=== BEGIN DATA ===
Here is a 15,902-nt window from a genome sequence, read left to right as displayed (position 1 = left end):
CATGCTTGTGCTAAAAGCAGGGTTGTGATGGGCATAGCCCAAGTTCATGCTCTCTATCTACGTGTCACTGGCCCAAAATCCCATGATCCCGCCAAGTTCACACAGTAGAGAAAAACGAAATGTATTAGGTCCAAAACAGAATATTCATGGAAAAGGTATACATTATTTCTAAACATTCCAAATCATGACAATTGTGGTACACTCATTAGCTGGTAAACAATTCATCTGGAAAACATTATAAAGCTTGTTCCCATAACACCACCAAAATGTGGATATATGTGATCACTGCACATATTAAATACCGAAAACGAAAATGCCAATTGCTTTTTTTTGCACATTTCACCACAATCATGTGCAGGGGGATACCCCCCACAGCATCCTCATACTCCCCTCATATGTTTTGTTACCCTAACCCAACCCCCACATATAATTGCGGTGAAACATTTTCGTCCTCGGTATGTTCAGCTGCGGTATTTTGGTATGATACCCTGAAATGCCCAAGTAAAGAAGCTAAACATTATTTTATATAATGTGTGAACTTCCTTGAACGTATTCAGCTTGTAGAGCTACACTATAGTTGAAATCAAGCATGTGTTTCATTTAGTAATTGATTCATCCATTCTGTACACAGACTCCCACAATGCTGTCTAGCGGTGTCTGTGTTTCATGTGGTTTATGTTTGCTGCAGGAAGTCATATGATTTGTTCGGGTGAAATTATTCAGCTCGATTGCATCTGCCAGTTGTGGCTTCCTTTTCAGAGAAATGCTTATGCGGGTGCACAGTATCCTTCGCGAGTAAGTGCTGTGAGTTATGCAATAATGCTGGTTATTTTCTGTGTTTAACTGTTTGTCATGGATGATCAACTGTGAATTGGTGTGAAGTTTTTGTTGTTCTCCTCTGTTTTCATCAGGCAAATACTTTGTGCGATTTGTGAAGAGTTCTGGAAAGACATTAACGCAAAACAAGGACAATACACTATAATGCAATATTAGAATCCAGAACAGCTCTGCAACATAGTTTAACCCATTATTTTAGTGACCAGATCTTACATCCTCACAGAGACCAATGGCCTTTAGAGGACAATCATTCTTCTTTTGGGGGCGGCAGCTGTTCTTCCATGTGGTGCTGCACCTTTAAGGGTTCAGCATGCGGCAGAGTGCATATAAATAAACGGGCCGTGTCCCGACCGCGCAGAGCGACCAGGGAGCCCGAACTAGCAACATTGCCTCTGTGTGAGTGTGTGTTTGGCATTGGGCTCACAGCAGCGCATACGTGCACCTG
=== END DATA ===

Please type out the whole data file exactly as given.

Here is a 15,902-nt window from a genome sequence, read left to right as displayed (position 1 = left end):
CATGCTTGTGCTAAAAGCAGGGTTGTGATGGGCATAGCCCAAGTTCATGCTCTCTATCTACGTGTCACTGGCCCAAAATCCCATGATCCCGCCAAGTTCACACAGTAGAGAAAAACGAAATGTATTAGGTCCAAAACAGAATATTCATGGAAAAGGTATACATTATTTCTAAACATTCCAAATCATGACAATTGTGGTACACTCATTAGCTGGTAAACAATTCATCTGGAAAACATTATAAAGCTTGTTCCCATAACACCACCAAAATGTGGATATATGTGATCACTGCACATATTAAATACCGAAAACGAAAATGCCAATTGCTTTTTTTTGCACATTTCACCACAATCATGTGCAGGGGGATACCCCCCACAGCATCCTCATACTCCCCTCATATGTTTTGTTACCCTAACCCAACCCCCACATATAATTGCGGTGAAACATTTTCGTCCTCGGTATGTTCAGCTGCGGTATTTTGGTATGATACCCTGAAATGCCCAAGTAAAGAAGCTAAACATTATTTTATATAATGTGTGAACTTCCTTGAACGTATTCAGCTTGTAGAGCTACACTATAGTTGAAATCAAGCATGTGTTTCATTTAGTAATTGATTCATCCATTCTGTACACAGACTCCCACAATGCTGTCTAGCGGTGTCTGTGTTTCATGTGGTTTATGTTTGCTGCAGGAAGTCATATGATTTGTTCGGGTGAAATTATTCAGCTCGATTGCATCTGCCAGTTGTGGCTTCCTTTTCAGAGAAATGCTTATGCGGGTGCACAGTATCCTTCGCGAGTAAGTGCTGTGAGTTATGCAATAATGCTGGTTATTTTCTGTGTTTAACTGTTTGTCATGGATGATCAACTGTGAATTGGTGTGAAGTTTTTGTTGTTCTCCTCTGTTTTCATCAGGCAAATACTTTGTGCGATTTGTGAAGAGTTCTGGAAAGACATTAACGCAAAACAAGGACAATACACTATAATGCAATATTAGAATCCAGAACAGCTCTGCAACATAGTTTAACCCATTATTTTAGTGACCAGATCTTACATCCTCACAGAGACCAATGGCCTTTAGAGGACAATCATTCTTCTTTTGGGGGCGGCAGCTGTTCTTCCATGTGGTGCTGCACCTTTAAGGGTTCAGCATGCGGCAGAGTGCATATAAATAAACGGGCCGTGTCCCGACCGCGCAGAGCGACCAGGGAGCCCGAACTAGCAACATTGCCTCTGTGTGAGTGTGTGTTTGGCATTGGGCTCACAGCAGCGCATACGTGCACCTG